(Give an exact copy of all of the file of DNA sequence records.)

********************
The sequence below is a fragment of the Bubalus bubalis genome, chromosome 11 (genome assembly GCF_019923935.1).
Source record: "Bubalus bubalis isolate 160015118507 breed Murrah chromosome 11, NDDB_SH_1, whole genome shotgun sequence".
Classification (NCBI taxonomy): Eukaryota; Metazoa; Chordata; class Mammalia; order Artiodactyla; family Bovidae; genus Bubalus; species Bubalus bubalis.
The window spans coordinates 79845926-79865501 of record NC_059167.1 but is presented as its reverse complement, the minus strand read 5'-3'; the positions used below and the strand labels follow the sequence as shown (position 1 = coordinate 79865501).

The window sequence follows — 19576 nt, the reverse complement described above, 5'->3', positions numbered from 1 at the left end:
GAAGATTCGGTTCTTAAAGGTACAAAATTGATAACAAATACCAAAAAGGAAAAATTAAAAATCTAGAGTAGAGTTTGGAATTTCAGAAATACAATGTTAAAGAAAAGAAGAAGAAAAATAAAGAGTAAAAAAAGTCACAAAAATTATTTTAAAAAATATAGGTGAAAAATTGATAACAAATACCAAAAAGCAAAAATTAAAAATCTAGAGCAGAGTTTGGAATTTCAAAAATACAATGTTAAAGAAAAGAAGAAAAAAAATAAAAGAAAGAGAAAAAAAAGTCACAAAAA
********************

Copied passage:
The sequence below is a fragment of the Bubalus bubalis genome, chromosome 11 (genome assembly GCF_019923935.1).
Source record: "Bubalus bubalis isolate 160015118507 breed Murrah chromosome 11, NDDB_SH_1, whole genome shotgun sequence".
Classification (NCBI taxonomy): Eukaryota; Metazoa; Chordata; class Mammalia; order Artiodactyla; family Bovidae; genus Bubalus; species Bubalus bubalis.
The window spans coordinates 79845926-79865501 of record NC_059167.1 but is presented as its reverse complement, the minus strand read 5'-3'; the positions used below and the strand labels follow the sequence as shown (position 1 = coordinate 79865501).

The window sequence follows — 19576 nt, the reverse complement described above, 5'->3', positions numbered from 1 at the left end:
GAAGATTCGGTTCTTAAAGGTACAAAATTGATAACAAATACCAAAAAGGAAAAATTAAAAATCTAGAGTAGAGTTTGGAATTTCAGAAATACAATGTTAAAGAAAAGAAGAAGAAAAATAAAGAGTAAAAAAAGTCACAAAAATTATTTTAAAAAATATAGGTGAAAAATTGATAACAAATACCAAAAAGCAAAAATTAAAAATCTAGAGCAGAGTTTGGAATTTCAAAAATACAATGTTAAAGAAAAGAAGAAAAAAAATAAAAGAAAGAGAAAAAAAAGTCACAAAAA